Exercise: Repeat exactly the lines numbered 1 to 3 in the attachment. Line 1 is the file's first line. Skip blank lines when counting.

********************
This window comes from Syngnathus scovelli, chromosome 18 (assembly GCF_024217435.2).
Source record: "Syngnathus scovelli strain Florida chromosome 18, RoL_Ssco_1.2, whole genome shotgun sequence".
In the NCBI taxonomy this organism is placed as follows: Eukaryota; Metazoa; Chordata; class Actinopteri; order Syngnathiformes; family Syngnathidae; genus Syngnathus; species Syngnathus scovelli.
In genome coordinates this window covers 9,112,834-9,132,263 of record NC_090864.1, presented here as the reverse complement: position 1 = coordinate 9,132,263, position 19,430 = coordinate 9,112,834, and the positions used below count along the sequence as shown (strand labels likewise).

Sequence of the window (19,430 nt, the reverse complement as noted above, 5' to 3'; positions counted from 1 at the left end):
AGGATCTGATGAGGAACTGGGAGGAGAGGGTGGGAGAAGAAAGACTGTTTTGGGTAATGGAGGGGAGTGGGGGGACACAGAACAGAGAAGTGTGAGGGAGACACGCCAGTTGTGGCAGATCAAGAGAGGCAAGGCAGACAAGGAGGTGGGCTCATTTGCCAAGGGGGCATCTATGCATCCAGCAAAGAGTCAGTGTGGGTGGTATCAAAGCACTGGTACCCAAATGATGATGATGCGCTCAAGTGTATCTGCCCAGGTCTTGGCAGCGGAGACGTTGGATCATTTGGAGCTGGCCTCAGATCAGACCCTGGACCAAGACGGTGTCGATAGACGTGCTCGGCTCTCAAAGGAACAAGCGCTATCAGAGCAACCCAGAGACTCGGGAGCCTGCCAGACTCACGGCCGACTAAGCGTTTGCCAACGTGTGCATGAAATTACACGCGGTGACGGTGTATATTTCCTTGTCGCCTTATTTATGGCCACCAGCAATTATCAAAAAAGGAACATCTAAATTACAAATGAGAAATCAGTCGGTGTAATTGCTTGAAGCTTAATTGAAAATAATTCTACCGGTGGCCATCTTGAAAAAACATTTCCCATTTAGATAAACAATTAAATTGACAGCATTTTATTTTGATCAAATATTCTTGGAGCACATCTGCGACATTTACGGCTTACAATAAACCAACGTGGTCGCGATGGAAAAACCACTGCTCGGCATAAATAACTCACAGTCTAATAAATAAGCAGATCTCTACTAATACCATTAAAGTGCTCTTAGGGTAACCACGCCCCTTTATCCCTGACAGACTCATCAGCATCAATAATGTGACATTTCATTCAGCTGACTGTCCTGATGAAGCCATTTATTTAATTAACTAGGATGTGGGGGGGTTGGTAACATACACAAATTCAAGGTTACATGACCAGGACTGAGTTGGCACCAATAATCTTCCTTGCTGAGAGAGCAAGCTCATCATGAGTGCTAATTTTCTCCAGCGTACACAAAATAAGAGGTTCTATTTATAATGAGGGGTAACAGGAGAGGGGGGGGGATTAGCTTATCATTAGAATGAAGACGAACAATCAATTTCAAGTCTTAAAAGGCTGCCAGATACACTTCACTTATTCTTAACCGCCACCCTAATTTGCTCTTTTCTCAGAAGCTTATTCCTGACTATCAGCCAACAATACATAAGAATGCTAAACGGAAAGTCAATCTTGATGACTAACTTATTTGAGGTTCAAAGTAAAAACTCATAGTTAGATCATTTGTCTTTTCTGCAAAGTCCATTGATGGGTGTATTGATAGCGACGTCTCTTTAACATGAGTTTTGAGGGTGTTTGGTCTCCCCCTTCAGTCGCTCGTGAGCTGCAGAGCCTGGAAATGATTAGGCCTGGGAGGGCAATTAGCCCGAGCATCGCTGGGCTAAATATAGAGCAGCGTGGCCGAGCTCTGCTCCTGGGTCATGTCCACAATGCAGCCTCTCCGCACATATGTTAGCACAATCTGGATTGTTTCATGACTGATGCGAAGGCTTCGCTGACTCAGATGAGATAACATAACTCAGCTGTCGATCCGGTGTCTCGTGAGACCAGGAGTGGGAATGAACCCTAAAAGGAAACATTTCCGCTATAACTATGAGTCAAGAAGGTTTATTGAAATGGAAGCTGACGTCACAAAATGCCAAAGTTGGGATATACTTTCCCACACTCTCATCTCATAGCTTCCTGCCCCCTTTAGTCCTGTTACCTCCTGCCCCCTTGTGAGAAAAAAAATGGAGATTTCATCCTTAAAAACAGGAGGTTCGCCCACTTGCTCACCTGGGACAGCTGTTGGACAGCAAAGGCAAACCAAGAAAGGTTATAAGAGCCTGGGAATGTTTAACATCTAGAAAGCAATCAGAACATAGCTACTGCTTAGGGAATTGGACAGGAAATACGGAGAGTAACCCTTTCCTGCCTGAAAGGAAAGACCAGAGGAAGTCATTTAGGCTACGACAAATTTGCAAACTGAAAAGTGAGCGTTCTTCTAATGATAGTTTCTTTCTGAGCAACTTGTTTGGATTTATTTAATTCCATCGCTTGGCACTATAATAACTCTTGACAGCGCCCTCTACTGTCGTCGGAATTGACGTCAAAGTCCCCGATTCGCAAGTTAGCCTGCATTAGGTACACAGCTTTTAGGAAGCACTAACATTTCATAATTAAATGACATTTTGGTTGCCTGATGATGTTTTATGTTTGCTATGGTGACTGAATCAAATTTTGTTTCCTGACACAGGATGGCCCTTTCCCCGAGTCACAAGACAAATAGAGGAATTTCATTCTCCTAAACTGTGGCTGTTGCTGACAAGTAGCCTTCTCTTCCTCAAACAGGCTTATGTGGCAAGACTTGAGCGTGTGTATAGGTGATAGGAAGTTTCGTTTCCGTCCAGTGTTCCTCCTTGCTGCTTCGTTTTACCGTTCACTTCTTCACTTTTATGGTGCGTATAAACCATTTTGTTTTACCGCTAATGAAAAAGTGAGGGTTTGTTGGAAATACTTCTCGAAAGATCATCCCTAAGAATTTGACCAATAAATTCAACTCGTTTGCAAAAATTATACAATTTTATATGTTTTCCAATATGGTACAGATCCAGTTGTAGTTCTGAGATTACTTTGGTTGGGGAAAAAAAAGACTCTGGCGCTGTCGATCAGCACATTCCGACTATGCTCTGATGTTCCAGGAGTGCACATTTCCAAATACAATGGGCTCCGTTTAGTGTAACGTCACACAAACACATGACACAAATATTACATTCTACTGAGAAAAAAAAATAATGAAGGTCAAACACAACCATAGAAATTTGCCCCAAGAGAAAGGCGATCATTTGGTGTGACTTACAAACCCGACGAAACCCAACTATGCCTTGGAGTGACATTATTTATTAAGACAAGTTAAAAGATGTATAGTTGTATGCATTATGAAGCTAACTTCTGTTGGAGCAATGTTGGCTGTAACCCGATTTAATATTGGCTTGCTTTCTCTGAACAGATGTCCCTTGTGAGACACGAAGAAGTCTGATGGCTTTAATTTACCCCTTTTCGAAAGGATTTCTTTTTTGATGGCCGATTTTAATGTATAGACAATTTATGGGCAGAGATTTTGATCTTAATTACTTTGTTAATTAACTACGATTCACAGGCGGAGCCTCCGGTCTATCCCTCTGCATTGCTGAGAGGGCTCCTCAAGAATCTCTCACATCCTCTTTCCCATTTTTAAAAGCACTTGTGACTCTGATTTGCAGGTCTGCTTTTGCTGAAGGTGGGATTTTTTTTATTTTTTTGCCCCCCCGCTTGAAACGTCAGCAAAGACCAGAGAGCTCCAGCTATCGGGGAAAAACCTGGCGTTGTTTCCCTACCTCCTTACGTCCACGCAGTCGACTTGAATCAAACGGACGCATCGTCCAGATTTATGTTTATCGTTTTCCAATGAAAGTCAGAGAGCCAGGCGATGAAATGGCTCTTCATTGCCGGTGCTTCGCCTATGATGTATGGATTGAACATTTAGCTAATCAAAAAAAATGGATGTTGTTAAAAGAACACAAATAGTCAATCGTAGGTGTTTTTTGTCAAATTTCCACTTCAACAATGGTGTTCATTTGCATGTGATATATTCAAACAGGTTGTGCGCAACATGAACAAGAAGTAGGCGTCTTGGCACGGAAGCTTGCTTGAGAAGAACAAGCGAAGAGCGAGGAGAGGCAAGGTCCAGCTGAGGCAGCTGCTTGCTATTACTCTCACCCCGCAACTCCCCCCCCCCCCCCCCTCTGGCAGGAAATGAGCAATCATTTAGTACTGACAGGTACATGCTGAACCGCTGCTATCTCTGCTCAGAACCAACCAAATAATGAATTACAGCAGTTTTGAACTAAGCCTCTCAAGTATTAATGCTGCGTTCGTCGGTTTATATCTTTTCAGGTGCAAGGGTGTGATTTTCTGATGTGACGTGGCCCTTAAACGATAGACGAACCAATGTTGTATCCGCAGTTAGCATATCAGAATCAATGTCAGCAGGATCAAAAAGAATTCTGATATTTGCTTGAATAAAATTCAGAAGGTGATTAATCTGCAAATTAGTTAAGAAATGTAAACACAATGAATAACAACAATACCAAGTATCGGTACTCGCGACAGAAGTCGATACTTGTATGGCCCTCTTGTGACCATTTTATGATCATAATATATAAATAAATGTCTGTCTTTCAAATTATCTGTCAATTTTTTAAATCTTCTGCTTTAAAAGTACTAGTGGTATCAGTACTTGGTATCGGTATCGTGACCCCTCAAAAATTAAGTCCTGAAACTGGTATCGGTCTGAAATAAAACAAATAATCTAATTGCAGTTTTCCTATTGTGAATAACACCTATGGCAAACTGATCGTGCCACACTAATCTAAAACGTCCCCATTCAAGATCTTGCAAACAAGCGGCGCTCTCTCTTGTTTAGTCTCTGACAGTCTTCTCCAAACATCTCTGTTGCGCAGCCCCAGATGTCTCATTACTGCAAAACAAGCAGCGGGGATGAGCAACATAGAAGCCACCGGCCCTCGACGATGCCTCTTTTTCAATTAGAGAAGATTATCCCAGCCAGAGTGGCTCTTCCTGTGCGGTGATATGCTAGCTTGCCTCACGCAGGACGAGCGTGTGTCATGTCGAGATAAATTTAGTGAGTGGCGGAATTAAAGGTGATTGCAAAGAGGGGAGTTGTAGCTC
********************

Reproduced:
This window comes from Syngnathus scovelli, chromosome 18 (assembly GCF_024217435.2).
Source record: "Syngnathus scovelli strain Florida chromosome 18, RoL_Ssco_1.2, whole genome shotgun sequence".
In the NCBI taxonomy this organism is placed as follows: Eukaryota; Metazoa; Chordata; class Actinopteri; order Syngnathiformes; family Syngnathidae; genus Syngnathus; species Syngnathus scovelli.